I slowly started to believe that my husband, Tony, was somehow still with us. I know it’s an irrational thought since he had succumbed to heart failure in Nov, 2015, but I know I am blessed to feel him through the little things that materialize for me every day. Here is one example that I cannot explain or deny.
My son and I were talking on the phone when I began to feel inadequate about how to help him get started in his new sales position working for a San Francisco wine distributor. He had visited four different customers that morning and none were available. My husband had passed almost three months earlier and while we were all managing well, the loss for me was still fresh with deep-seated sadness. I thought about how he and our son had shared such a close relationship. Tony so often guided him, giving good, sound advice. I couldn’t take his place, of course, but that afternoon I didn’t even have to try.
I hung up the phone and shifted my attention to find a medical bill in my files. Tony and I kept different filing systems and I had never come across anything of his in my paperwork. I kept searching for the bill and then saw a handwritten note that I don’t ever remember seeing. I don’t know when Tony wrote it or for whom, but as I read each line, I realized it was what our son needed to hear from his father:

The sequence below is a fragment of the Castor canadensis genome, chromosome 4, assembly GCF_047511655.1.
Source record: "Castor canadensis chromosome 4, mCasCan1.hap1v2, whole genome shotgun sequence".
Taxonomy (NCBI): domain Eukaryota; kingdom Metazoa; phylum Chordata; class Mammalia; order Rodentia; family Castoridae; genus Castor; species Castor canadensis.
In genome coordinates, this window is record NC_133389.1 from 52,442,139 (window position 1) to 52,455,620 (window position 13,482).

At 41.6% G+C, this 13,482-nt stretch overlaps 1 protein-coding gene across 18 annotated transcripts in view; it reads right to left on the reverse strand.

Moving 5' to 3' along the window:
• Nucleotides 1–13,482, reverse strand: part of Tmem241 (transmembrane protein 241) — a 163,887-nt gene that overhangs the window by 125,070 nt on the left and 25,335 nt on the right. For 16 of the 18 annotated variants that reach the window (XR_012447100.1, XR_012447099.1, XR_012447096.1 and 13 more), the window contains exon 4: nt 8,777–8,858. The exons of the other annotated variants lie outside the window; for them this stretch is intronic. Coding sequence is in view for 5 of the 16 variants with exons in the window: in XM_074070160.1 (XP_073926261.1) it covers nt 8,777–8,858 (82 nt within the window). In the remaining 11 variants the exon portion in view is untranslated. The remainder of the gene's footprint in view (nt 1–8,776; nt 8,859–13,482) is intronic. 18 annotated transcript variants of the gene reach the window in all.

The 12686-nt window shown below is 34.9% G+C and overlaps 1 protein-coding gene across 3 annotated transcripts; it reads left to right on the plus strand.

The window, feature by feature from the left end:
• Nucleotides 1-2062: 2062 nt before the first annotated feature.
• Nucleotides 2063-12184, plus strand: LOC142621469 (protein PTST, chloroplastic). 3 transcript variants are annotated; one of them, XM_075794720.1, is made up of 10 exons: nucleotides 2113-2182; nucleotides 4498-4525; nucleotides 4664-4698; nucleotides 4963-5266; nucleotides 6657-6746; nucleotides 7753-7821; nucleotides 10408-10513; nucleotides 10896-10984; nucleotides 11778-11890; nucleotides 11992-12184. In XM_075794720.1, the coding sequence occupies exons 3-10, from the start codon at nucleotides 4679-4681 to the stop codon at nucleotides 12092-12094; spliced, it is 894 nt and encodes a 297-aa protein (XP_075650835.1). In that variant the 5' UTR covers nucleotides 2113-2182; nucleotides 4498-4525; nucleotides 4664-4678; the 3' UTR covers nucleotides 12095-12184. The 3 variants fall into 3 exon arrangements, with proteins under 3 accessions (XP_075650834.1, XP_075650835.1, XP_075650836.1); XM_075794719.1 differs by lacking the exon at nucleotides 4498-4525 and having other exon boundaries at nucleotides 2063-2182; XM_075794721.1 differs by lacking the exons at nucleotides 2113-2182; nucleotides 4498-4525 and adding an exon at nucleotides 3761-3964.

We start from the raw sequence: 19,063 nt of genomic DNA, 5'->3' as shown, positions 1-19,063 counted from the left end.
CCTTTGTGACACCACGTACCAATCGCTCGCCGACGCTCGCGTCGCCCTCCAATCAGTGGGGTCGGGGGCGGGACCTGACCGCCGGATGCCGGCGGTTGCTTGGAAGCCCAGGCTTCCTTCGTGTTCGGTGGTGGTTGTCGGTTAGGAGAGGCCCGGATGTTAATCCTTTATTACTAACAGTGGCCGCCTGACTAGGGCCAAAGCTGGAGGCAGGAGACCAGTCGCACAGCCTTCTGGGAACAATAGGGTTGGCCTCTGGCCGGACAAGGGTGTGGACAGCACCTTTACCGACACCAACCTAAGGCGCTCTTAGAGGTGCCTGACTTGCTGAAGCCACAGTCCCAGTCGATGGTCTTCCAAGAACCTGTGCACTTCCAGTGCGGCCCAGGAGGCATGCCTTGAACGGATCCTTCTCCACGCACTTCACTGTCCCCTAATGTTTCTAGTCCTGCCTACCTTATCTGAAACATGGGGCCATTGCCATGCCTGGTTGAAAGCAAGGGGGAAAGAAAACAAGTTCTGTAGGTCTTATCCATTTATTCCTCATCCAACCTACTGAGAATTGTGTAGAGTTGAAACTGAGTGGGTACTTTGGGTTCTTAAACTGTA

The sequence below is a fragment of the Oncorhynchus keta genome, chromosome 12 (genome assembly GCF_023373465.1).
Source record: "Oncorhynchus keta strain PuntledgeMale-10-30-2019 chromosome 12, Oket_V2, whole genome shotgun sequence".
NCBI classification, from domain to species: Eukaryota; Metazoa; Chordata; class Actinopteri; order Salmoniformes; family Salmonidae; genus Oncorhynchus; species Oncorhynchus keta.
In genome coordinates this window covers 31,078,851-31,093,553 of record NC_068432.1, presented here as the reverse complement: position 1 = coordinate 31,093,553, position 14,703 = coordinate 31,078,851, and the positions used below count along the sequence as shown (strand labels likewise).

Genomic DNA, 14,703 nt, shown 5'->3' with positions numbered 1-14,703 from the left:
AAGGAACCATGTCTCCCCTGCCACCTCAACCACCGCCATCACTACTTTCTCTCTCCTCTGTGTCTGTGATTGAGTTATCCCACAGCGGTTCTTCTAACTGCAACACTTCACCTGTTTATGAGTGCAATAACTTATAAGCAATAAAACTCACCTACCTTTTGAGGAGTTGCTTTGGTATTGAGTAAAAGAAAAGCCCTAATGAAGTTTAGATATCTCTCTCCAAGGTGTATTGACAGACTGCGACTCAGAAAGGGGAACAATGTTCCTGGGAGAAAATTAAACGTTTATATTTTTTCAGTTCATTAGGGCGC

Perfect practice makes perfect. If you start something, then finish. Believe in yourself even when no one else does. The only thing that matters is what you think. People buy from other people because of likeability; knowledge does not become power until it is used. People don’t care how much you know about them, once they realize how much you care about them. Find a way to keep in touch with contacts. Don’t be boring – don’t be predictable on a call. Fantasize yourself in successful situations.
I was flabbergasted.
I took a picture and texted the letter to our son. His response: “I love that. How poignant at exactly this moment. Exactly when I needed it. I knew he’d have good advice for me today.”